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NYS Comptroller

THOMAS P. DiNAPOLI

Publications and Research Reports


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Recent Releases

March 7, 2019

Foreclosure Update: Signs of Progress [Released 03/07/2019]

Statewide, foreclosure filings fell by 46 percent between 2013 and 2018. Foreclosure rates are highest in the Long Island and the Mid- Hudson regions. Only four counties— Clinton, Putnam, Rockland, and Suffolk— have a foreclosure rate over 1 percent. Other stakeholders are pursuing efforts to reduce harm to local governments and communities caused by “zombie properties.” [read the complete Foreclosure report - pdf]

January 28, 2019

Sales Tax Growth Strengthens for a Third Year: 2018 Collections Up 5.3 Percent [Released 01/28/2019]

Local sales tax collections in New York State were $17.5 billion in 2018, a 5.3 percent increase over the previous calendar year and the third consecutive year that growth in collections improved. Certain economic factors may be contributing to this improvement--more than 62,000 additional New York residents were employed in 2018, total wages for the first two quarters increased by nearly 5.7 percent compared to the same period in the prior year, consumer confidence has remained high and consumer spending has been mostly steady throughout the year. [read the complete Sales Tax report - pdf]

January 24, 2019

Fiscal Stress in School Districts: Common Themes for School Year 2017-18 [Released 01/24/2019]

This is the sixth annual release of Fiscal Stress Monitoring System scores. This report summarizes results of school district scores for the 2017-18 school fiscal year (SY) and compares results to SY 2016- 17. Of the 672 school districts in the State evaluated for fiscal stress, 96 percent were not classified in fiscal stress, generally indicating that school districts are managing their challenges in ways that avoid fiscal stress. [read the complete Common Themes for School Year report - pdf]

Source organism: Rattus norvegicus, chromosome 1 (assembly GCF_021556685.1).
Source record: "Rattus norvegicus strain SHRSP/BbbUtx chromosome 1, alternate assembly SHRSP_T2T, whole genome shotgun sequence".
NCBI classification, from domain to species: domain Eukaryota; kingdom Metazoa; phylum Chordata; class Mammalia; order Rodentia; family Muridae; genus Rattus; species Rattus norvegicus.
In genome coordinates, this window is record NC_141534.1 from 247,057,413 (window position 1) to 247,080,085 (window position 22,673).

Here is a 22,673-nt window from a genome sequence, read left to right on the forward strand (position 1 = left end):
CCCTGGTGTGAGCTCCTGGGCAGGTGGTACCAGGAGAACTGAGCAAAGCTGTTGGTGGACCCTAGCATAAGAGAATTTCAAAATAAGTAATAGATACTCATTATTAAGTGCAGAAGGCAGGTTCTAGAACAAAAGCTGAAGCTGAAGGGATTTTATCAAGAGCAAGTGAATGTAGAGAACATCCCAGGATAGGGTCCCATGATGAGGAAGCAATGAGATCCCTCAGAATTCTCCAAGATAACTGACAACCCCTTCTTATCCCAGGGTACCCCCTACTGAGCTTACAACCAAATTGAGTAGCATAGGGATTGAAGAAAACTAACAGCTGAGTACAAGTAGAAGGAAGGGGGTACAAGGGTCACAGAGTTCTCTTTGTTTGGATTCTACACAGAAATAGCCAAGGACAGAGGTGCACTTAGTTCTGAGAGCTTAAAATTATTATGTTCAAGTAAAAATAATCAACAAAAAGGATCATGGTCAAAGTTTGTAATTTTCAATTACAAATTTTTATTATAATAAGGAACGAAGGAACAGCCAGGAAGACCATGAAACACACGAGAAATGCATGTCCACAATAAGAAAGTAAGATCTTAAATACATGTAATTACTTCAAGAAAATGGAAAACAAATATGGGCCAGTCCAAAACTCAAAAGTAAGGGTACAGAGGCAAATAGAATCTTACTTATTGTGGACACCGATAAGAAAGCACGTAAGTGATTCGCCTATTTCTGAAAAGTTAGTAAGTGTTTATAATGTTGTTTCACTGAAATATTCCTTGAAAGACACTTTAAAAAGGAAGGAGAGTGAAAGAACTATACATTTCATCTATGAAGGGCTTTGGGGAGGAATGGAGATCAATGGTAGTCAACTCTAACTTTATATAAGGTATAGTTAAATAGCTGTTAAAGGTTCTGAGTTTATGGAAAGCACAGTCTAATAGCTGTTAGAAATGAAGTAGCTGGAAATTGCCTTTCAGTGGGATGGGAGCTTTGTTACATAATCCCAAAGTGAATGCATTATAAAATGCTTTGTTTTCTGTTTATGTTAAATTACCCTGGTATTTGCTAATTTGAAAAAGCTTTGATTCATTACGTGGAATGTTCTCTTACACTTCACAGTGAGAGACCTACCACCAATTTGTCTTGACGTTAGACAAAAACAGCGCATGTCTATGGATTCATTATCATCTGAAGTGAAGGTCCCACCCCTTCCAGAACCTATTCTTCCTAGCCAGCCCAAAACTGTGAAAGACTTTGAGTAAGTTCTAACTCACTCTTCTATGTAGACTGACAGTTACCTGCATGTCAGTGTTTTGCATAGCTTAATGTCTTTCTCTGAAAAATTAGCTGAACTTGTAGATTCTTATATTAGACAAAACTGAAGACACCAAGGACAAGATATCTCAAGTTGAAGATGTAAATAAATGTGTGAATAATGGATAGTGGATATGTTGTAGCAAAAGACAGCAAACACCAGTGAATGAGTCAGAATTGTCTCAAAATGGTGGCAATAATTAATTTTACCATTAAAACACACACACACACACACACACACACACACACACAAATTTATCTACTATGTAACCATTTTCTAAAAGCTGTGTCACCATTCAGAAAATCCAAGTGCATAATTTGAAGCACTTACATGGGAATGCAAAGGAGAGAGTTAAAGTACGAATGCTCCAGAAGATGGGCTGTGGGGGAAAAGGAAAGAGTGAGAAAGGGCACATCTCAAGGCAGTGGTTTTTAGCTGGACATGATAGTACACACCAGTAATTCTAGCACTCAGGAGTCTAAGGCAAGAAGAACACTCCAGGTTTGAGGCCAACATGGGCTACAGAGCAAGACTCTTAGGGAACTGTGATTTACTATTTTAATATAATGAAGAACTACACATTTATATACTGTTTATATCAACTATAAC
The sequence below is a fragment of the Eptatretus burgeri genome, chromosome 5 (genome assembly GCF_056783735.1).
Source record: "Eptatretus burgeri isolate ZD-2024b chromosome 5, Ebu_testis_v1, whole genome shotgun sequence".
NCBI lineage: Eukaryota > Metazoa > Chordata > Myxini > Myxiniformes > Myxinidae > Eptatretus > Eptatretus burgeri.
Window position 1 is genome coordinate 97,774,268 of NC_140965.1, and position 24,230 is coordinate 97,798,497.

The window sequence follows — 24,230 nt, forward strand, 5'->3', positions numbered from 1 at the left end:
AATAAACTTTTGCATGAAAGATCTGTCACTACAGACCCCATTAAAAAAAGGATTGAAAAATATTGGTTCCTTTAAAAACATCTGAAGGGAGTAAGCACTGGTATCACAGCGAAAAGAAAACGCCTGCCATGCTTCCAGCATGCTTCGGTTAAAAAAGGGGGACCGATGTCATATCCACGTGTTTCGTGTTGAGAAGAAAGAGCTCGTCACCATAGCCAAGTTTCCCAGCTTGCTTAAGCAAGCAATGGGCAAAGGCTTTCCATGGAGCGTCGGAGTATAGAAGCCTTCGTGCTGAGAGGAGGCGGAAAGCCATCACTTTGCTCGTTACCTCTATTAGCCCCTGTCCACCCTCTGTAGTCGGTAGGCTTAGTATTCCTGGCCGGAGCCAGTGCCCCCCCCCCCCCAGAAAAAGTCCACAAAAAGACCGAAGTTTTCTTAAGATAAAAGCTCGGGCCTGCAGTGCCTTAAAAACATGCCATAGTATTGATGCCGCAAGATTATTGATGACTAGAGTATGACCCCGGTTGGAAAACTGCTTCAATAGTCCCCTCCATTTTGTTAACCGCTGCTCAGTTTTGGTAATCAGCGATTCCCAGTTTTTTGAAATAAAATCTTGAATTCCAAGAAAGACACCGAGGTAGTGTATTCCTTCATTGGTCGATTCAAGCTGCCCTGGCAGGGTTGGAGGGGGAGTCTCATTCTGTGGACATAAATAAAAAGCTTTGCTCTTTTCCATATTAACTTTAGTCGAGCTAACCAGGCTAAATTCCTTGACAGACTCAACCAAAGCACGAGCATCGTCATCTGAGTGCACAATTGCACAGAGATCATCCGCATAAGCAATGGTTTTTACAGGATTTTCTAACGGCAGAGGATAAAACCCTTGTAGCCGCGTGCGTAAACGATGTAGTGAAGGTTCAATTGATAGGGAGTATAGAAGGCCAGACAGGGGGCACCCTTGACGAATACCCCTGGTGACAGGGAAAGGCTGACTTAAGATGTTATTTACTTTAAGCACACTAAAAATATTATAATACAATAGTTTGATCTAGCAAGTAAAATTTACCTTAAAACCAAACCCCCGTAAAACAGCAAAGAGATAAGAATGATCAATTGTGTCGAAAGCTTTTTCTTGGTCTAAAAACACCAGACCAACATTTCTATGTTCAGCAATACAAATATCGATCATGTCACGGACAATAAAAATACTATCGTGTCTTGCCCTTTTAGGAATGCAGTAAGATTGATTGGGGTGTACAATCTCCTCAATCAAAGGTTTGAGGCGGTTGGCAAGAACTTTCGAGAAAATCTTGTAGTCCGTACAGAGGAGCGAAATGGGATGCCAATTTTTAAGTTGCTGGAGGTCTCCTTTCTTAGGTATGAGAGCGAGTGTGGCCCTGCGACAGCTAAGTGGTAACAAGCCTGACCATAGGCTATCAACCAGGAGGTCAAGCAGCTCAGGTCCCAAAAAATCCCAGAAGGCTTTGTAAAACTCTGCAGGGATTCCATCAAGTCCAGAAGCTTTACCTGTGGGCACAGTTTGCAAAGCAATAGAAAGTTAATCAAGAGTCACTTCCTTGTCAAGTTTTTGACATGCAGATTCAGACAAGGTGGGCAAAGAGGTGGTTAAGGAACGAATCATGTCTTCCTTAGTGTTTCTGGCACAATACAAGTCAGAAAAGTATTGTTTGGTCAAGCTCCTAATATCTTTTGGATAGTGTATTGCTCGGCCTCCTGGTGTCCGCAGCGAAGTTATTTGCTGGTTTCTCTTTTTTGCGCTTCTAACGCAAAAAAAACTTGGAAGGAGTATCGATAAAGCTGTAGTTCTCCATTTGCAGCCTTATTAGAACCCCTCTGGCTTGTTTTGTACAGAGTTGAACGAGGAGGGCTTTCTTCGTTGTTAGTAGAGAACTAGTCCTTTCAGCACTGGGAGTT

December 13, 2018

Local Governments and the Municipal Solid Waste Landfill Business [Released 12/13/2018]

Local governments or public authorities own 20 of the State’s 27 municipal solid waste landfills, the type of landfills that take in most of what we typically think of as “garbage”—residential, commercial and institutional waste. This report examines the role of local governments in solid waste management, with particular attention to the issues they confront as municipal solid waste landfill owners. [read the complete Municipal Solid Waste Landfill report - pdf]